Electrical resistance

Briefly, the most important thing about electrical resistance

Electrical resistance - the property (ability) of the conductor to prevent the passage of electric current. The electrical resistance is denoted mostly by the Latin letter R, the unit of resistance in SI - Ohm.

The nature of the phenomenon, which we call electrical resistance

During their motion, the carriers of electric charges interact with the atoms of the conductor and give off energy. This leads to energy loss by the charge carriers and the amount of current flowing through the conductor decreases. Atoms that are in oscillating motion around the equilibrium position, while increasing the amplitude of oscillation. Thus, the energy of the electric field is converted into the energy of oscillation of atoms, ie heat.

What determines the electrical resistance

The electrical resistance depends on the property of the conductor itself, which is called the resistivity, and is denoted by the letter ρ (simply put, on the number of electrons that can break away from their atoms and become free).

The electrical resistance also depends on the length of the conductor itself : the longer the conductor, the greater the resistance it exerts to the electric current that passes through it.

The electrical resistance also depends on the cross-sectional area of the conductor : the larger this area, the more electrons can pass through the conductor at the same time and, consequently, the lower the resistance.

For a conductor of length L (cm) and cross section S (cm 2 ), the electrical resistance is determined by the formula

the-formula

where ρ is the resistivity - the resistance of the conductor of cubic shape with unit dimensions. The lowest value of ρ for silver and gold, which is why these materials are used to make contacts in chips.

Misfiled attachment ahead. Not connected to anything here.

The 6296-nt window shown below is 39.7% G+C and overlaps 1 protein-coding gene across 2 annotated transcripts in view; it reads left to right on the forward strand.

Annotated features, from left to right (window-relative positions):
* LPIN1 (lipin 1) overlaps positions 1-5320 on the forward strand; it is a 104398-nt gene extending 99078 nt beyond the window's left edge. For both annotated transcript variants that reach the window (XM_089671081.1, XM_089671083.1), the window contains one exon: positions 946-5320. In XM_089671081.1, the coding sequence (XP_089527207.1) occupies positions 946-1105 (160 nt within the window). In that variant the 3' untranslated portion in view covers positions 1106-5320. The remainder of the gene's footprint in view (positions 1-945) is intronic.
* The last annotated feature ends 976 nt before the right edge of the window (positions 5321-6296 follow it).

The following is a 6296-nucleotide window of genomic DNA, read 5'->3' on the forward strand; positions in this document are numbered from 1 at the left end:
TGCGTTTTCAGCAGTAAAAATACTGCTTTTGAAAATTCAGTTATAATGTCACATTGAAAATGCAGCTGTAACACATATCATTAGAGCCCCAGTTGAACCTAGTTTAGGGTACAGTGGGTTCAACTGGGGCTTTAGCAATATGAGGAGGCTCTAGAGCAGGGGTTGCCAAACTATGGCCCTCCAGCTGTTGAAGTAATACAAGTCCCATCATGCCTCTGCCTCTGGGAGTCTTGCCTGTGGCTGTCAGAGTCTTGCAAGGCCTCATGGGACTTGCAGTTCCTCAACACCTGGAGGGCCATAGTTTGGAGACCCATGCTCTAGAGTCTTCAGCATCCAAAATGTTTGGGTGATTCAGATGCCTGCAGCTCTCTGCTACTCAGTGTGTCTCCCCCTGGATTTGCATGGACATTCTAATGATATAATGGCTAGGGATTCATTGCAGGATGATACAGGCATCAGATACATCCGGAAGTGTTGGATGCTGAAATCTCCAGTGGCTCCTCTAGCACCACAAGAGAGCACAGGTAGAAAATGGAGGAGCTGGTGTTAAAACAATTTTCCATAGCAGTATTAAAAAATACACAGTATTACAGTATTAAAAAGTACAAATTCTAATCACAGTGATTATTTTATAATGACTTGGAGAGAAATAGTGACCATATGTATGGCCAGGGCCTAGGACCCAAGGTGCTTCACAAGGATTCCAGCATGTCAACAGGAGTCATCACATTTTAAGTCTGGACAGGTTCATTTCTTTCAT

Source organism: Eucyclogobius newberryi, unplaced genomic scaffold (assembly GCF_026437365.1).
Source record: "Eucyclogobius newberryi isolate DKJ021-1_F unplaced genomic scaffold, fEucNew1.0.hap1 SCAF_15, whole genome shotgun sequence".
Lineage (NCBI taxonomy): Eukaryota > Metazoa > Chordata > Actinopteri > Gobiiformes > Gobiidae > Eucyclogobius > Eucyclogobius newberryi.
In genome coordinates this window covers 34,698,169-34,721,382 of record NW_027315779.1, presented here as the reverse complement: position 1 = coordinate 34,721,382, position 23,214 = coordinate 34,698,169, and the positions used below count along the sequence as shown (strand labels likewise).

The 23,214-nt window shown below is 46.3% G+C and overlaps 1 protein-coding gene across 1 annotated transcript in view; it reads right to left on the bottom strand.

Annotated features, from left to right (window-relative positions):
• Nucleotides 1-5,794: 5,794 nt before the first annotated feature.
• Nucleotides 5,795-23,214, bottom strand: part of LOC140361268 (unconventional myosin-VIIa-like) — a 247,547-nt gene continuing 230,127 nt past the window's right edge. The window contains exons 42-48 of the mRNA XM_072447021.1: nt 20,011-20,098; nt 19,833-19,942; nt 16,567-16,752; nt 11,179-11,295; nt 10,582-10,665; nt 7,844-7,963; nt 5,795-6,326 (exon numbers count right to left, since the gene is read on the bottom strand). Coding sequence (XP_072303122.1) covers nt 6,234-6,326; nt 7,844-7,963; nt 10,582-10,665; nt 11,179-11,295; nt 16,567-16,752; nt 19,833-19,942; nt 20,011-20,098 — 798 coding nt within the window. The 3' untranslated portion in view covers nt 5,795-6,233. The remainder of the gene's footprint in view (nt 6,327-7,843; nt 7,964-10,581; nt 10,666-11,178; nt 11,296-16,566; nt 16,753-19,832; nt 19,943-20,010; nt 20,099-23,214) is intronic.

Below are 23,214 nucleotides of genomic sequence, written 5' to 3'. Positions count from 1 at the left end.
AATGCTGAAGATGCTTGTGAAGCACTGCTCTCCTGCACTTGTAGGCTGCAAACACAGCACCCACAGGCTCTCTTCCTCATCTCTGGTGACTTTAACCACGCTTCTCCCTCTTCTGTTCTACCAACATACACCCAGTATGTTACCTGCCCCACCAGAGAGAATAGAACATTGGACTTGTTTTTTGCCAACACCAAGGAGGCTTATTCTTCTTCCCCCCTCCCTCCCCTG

Electrical resistance is measured in ohms (ohms), kiloohms (kOhms), megohms (mOhms). 1 ohm is approximately the resistance of a 62-meter-long copper wire with a cross-sectional area of 1 mm 2 .

A small animation shows the influence of the above factors on the resistance of the conductor:

Electrical-resistance-1

An example of the use of electrical resistance

The following is a very, very simple electrical circuit: the power supply is a battery, a circuit breaker (connector), and two wires that connect the "+" and "-" power supplies to the circuit breaker. As soon as the circuit breaker contacts are connected, current will begin to flow around the circuit, thin conductors have very little resistance to the passage of current, and the battery will discharge quickly.

Electrical-resistance-2     Electrical-resistance-2-1     Electrical-resistance-2-3

Below is the same simple electrical circuit, but it already has a light bulb. As soon as the circuit breaker contacts are connected, current begins to flow through the circuit, the thin conductors have very little resistance to the passage of current, but now the circuit has an incandescent light bulb made of tungsten, a conductor that has a very strong electrical resistance.

Electrical-resistance-2-3"

The temperature of the tungsten filament rises sharply after the current is turned on. The filament begins to emit electromagnetic waves (and we remember that light is electromagnetic waves). To obtain visible radiation, it is necessary that the temperature be of the order of several thousand degrees (usually 2300 - 2900 ° C), ideally 6000 ° C (surface temperature of the Sun). The lower the temperature, the smaller the proportion of visible light and the more "red" this radiation becomes.

The incandescent lamp converts part of the consumed electric energy into radiation, the other part into heat. Only a small fraction of radiation lies in the region of visible light, the main share is infrared radiation.

All this is due to the property of the conductor to resist the electric current and the mind of man, who was able to use this property for their own needs.

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